Orioles considering reunion with setup man Koji Uehara

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The Orioles had one of the best bullpens in the major leagues this year, compiling a fifth-ranked 3.00 ERA.

But they’re still thinking about making some pretty significant upgrades to it this winter via free agency.

According to Dan Connolly of the Baltimore Sun, the O’s have interest in a reunion with setup man Koji Uehara, who was traded away to the Rangers in mid-2011 and spent the entire 2012 season in Texas. “He’s on our list, we like him,” said Orioles executive vice president Dan Duquette. “He’s been here before.”

Uehara, 37, posted a 1.75 ERA, 0.64 WHIP and 43/3 K/BB ratio in 36 innings this past year.

The Orioles are also known to have serious interest in free agent right-hander Kameron Loe, who spent the 2012 season with Milwaukee, and highly-coveted Japanese free agent reliever Kyuji Fujikawa.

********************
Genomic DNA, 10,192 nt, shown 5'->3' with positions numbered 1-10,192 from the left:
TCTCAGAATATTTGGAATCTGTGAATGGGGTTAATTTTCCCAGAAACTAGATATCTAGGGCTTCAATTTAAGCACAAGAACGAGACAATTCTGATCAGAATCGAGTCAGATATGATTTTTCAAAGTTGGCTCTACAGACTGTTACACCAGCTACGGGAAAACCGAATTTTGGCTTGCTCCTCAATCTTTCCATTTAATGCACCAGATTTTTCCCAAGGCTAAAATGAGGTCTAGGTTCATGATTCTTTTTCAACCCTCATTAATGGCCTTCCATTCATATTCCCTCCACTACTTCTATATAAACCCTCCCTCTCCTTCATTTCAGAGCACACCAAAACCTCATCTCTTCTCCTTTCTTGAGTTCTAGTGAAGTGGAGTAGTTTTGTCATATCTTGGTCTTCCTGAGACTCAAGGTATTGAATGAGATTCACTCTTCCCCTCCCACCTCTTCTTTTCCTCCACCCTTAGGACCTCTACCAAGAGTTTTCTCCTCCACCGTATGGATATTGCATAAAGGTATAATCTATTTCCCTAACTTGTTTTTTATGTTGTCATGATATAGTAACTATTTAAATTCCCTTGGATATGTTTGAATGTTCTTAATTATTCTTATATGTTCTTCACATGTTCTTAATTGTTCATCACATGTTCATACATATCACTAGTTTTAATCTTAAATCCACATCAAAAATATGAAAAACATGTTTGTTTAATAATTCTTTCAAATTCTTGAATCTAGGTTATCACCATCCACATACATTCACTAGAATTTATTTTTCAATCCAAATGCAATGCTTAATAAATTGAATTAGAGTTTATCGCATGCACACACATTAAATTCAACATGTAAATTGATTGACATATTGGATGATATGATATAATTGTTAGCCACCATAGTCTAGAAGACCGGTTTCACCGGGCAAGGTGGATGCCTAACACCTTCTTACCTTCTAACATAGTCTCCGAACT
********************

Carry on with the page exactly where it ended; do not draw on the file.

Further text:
Chris Woodward interviewed for the Yankees’ managerial position

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The Yankees interviewed Aaron Boone for their managerial vacancy on Friday, and today it was Chris Woodward’s turn. That makes at least five interviews since the offseason began, and Woodward’s likely won’t be the last.

Like fellow candidate Eric Wedge, whom the Yankees interviewed just last week, Woodward has never played or coached for the club. He spent the majority of his 12-year career with the Blue Jays and picked up brief stints with the Mets, Braves, Mariners and Red Sox before returning to Toronto for his final season in 2011. Following retirement, he served as the Mariners’ minor league infield coordinator and infield and first base coach from 2012-2015. During the 2015 offseason, he jumped over to the National League to work with the Dodgers as a third base coach, and saw his first postseason run since the Mets lost to the Dodgers in the 2006 NLDS.

While Woodward has yet to manage at the major league level, he was named manager of the New Zealand national team during the 2017 World Baseball Classic qualifiers. It’s certainly conceivable that the Yankees would prefer a candidate with significant experience leading a major league team, but right now the only person who fits that bill is Eric Wedge — and, well, it’s Eric Wedge.